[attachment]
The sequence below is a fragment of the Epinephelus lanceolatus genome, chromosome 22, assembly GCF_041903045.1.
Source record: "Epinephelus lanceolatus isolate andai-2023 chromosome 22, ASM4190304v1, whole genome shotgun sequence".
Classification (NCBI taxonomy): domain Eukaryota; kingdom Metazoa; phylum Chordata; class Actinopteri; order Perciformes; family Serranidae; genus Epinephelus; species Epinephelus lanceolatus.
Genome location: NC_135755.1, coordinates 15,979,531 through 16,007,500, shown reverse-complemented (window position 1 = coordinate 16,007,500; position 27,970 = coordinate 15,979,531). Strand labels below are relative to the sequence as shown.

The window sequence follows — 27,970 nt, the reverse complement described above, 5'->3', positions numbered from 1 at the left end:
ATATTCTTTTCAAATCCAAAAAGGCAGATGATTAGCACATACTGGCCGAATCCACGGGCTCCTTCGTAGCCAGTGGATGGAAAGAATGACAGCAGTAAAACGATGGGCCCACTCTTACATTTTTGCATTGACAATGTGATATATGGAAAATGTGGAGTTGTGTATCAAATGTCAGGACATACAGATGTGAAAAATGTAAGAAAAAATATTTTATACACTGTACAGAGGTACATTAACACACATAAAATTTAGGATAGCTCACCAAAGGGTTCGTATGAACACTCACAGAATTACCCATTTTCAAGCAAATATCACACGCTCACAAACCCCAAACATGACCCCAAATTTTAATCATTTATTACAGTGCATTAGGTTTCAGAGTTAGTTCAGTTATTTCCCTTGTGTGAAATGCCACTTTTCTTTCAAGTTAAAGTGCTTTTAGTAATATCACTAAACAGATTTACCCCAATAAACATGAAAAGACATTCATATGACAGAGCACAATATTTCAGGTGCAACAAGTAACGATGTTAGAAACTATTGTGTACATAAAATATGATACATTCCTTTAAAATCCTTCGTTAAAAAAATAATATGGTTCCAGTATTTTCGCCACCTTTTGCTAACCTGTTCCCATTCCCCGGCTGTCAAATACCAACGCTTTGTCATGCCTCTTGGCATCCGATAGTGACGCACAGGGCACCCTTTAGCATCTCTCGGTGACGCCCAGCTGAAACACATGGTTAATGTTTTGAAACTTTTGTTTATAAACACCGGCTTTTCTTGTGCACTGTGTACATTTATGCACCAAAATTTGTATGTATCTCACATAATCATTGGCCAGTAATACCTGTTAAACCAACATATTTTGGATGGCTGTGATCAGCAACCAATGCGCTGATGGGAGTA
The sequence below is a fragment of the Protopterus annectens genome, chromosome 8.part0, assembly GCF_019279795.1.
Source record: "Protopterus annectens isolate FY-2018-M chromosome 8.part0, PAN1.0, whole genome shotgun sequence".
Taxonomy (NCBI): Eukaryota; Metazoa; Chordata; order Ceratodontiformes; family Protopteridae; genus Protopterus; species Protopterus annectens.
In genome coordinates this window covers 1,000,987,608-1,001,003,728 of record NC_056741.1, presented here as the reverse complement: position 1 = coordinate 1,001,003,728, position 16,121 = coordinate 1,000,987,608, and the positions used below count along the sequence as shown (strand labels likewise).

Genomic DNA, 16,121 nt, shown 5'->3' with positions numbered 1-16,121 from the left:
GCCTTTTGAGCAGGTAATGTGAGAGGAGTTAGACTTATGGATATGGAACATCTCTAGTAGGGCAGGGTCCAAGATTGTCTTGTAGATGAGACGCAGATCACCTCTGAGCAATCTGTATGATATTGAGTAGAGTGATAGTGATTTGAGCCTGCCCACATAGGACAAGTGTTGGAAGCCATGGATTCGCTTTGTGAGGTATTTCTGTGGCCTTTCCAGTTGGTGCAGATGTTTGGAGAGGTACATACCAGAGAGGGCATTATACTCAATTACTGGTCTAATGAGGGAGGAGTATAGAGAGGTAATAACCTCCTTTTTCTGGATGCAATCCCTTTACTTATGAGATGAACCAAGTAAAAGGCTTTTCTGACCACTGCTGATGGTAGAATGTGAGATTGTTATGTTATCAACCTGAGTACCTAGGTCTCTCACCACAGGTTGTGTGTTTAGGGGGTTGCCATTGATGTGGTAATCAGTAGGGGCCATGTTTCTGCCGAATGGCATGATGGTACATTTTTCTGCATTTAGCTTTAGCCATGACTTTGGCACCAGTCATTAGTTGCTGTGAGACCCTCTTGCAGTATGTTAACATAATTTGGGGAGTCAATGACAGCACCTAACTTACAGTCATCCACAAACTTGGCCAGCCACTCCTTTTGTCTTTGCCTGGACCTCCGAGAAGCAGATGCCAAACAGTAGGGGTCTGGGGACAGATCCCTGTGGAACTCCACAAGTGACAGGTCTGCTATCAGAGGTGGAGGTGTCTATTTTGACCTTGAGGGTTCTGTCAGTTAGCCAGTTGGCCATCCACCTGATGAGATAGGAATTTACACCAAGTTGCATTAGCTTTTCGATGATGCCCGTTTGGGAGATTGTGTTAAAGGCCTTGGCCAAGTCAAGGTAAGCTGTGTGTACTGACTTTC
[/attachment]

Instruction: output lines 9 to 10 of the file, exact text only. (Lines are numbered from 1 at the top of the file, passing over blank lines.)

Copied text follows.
Taxonomy (NCBI): Eukaryota; Metazoa; Chordata; order Ceratodontiformes; family Protopteridae; genus Protopterus; species Protopterus annectens.
In genome coordinates this window covers 1,000,987,608-1,001,003,728 of record NC_056741.1, presented here as the reverse complement: position 1 = coordinate 1,001,003,728, position 16,121 = coordinate 1,000,987,608, and the positions used below count along the sequence as shown (strand labels likewise).